The marketing team at Yulu found that that people were worried about COVID-19, reliability and safety of the services they would use. Social distancing was another key concern. This is when Yulu pivoted their communication towards talking about safety and hygiene. They also leveraged several trending formats to keep their communication fresh and drive engagement among their TG.
The third phase, which the brand is currently trying to figure out is one that depends heavily on them decoding their key customers October onwards. Here, they are dividing their customers on the basis of use-case cohorts. People seeking last-mile connectivity to and fro from office, especially around the tech parks in Bangalore constitute their biggest consumer base.
In Mumbai, key areas include industrial and manufacturing belts.
In regards to demographics, their potential customers include blue-collared and grey-collared personnel. Accordingly, they have launched long-term rental formats for convenience. They are communicating about safety while highlighting use-case scenarios like running errands and leisure/functional uses. A special focus is also on encouraging women to use Yulu bikes.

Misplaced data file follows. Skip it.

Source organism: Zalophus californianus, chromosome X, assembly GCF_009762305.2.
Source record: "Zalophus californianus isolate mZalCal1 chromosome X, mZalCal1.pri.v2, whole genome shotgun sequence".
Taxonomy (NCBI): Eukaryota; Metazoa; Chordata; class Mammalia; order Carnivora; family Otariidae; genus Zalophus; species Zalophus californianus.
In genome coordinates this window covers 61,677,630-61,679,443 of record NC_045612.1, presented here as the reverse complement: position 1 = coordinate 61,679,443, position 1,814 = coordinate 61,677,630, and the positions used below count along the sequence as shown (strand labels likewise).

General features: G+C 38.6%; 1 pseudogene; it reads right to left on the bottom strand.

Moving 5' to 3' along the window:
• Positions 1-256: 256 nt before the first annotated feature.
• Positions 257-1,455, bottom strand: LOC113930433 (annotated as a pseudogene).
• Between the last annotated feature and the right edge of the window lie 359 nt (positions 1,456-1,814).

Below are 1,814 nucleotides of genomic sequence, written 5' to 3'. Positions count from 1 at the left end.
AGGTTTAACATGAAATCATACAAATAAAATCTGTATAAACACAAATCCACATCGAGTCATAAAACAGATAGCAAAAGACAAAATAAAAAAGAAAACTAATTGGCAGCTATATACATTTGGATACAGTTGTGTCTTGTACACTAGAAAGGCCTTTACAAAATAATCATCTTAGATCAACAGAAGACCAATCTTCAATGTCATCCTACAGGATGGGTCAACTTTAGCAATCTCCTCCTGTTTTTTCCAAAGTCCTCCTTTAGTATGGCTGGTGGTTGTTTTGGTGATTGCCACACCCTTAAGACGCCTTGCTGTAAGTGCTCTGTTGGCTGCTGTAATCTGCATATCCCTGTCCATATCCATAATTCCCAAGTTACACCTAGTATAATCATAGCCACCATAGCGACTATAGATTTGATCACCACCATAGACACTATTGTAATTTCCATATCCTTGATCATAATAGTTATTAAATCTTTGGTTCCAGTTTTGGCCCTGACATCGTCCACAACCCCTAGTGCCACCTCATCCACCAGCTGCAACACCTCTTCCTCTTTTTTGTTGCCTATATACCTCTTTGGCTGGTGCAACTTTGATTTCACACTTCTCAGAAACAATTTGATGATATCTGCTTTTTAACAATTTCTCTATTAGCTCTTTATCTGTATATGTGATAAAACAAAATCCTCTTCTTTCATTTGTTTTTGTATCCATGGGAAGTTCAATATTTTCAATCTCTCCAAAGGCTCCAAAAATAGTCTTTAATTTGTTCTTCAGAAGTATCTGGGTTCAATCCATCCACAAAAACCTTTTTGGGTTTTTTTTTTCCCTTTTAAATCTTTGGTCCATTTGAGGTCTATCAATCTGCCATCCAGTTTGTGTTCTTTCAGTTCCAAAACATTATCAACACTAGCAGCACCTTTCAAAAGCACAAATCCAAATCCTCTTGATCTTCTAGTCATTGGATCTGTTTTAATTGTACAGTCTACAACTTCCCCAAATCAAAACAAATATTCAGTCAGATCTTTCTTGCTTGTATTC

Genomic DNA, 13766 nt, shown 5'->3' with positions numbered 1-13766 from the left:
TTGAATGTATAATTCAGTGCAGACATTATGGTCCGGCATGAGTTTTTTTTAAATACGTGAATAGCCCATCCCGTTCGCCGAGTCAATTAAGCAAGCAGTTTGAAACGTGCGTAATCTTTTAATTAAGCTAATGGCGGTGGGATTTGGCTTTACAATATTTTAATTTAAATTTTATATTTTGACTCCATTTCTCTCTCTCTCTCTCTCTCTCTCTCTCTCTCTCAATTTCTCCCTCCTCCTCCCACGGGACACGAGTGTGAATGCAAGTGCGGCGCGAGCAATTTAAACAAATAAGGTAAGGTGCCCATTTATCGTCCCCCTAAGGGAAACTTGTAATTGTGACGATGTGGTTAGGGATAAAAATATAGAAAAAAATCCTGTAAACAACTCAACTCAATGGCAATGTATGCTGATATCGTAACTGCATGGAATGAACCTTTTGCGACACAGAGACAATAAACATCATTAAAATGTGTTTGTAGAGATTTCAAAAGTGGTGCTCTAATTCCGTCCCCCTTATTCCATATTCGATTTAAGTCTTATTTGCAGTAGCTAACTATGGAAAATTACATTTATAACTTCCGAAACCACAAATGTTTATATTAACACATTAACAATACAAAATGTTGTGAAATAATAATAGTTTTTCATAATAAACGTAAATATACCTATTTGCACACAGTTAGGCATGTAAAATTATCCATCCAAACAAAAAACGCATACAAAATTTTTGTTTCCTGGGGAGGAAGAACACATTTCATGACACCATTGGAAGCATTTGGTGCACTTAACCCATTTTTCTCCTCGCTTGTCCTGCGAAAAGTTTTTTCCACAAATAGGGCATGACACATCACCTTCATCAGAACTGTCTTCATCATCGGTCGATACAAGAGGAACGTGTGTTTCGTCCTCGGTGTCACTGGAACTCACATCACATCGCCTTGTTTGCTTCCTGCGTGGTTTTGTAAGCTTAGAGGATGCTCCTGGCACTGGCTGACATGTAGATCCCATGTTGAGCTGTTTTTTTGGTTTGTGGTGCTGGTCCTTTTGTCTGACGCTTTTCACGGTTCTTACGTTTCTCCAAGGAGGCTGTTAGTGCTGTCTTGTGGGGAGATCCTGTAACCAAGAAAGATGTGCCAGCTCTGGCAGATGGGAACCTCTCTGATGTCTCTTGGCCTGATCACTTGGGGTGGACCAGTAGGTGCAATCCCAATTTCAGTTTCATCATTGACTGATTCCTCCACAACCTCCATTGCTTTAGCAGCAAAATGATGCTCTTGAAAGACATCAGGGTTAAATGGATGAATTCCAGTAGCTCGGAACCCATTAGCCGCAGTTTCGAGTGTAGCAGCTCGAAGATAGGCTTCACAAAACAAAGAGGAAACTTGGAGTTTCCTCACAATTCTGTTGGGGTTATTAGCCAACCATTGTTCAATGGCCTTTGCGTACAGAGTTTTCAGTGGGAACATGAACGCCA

Yulu social media marketing strategy
Yulu operates in six Indian cities, including Bangalore, Mumbai and Delhi. Each of these cities brings forth different challenges, making social media communication tricky.
How do they use the same social media page to talk to people in Mumbai, who are under strict restrictions and those in Bangalore ready to go back to work?
To tackle this, they pick overarching themes and ensure the communication is relevant despite geographies, Darshika Singh, Marketing & PR Lead, Yulu tells us. So while they use paid promotions to pivot communication towards relevant persons in specific geographies, they use their overall social media presence to build a national brand with certain fundamental tenets that stand true across key markets.
This includes the messaging around various rental options, sustainability and last-mile connectivity. They play with the content of the creative to localise the communication, especially while announcing a new zone or to amplify presence in a new city.
For example, the overall communication would be about a rental scheme that applies to all locations but the visual will be about a specific location where they wish to amplify the message to drive more usage. “There are multiple layers of content that are weaved together,” Singh tells us.